Investors to Target Cash at AAPL Shareholder Meeting

| Apple Stock Watch

Apple shareholder meeting questions may focus on investor payoutsApple's annual shareholder meeting is scheduled for Wednesday morning at the company's Cupertino headquarters, and this year may see executives facing more pressing questions thanks to a lawsuit that successfully blocked a planned vote on whether or not preferred stock options should require shareholder approval.

The lawsuit was filed by hedge fund investor David Einhorn and his Greenlight Capital because he feels Apple should be giving back more money to investors and that preferred stock is the way to go.

His lawsuit targeted the fact that Apple had planned on including the measure on a ballot along with two other topics, which he claimed violated U.S. Securities and Exchange Commission rules by bundling multiple proposals into a single vote. Judge Richard Sullivan ultimately agreed and even went so far as to grant an injunction blocking a vote on that particular measure.

Apple CEO Tim Cook called Mr. Einhorn's lawsuit a "silly sideshow," and questioned why he would want to block a vote on "something that's good for shareholders." Mr. Cook said that by requiring shareholder approval before issuing any preferred stock options, Apple was adding accountability instead of leaving the door open for executives to issue what he said amount to blank check shares.

What Mr. Einhorn is hoping for from Apple is a perpetual quarterly payout of US$0.50 per preferred share, and called his Gobstopper stock the "iPref."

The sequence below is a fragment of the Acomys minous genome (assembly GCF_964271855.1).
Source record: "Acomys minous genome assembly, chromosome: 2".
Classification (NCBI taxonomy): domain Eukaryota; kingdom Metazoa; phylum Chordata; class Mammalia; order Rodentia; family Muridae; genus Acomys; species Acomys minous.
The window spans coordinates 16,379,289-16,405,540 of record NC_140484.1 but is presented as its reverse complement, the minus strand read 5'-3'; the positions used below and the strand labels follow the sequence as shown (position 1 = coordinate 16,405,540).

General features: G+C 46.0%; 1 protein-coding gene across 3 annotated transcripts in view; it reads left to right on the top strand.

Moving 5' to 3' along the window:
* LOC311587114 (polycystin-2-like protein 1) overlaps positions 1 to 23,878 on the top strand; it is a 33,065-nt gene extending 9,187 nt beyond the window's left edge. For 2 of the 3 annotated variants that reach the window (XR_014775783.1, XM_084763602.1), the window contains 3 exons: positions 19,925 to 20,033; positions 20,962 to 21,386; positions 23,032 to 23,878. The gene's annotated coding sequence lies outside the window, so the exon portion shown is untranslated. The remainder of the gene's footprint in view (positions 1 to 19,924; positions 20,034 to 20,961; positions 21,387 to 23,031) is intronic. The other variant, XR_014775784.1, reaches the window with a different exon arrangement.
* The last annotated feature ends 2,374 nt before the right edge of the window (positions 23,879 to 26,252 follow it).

"This is not complicated, it's merely unfamiliar," he said. "Here's the product that Apple doesn't yet know it needs."

The controversy he stirred up will likely play out, at least to a degree, during the shareholder meeting this morning with questions from attendees. Apple has become somewhat more straightforward with its responses to investors, journalists, and the public over the past year, so it's possible we'll get some clear answers about what the company has planned -- but don't expect any surprise announcements about future product plans.

With over $137 billion in cash, some investors think it's time for Apple to give more back than they get through the company's new dividend program. At least a few of those people will be at today's shareholder meeting and will be expecting some answers.

Apple's stock is currently trading at $445.76, down 3.21 (0.72%).

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Lee Dronick

“This is not complicated, it’s merely unfamiliar,” he said. “Here’s the product that Apple doesn’t yet know it needs.”

Apple doesn’t need the iGreed product.

What they should do with the cash is buy Adobe and clean up that mess of spaghetti code. Then the sell PhotoShop and the others in the App Store. They can continue to sell the pasta apps directly to Windows users.

Or use the cash to build more production facilities here in the USA.


A 2 for 1 split maintaining the same dividend per share will effectively double the dividend while at the same time making the stock more attractive to investors. That would not impact Apple’s ability to make strategic purchases.


I say keep on Hording until they’ve got enough to buy Apple. Then take it private. That’ll teach those hedge fund guys!

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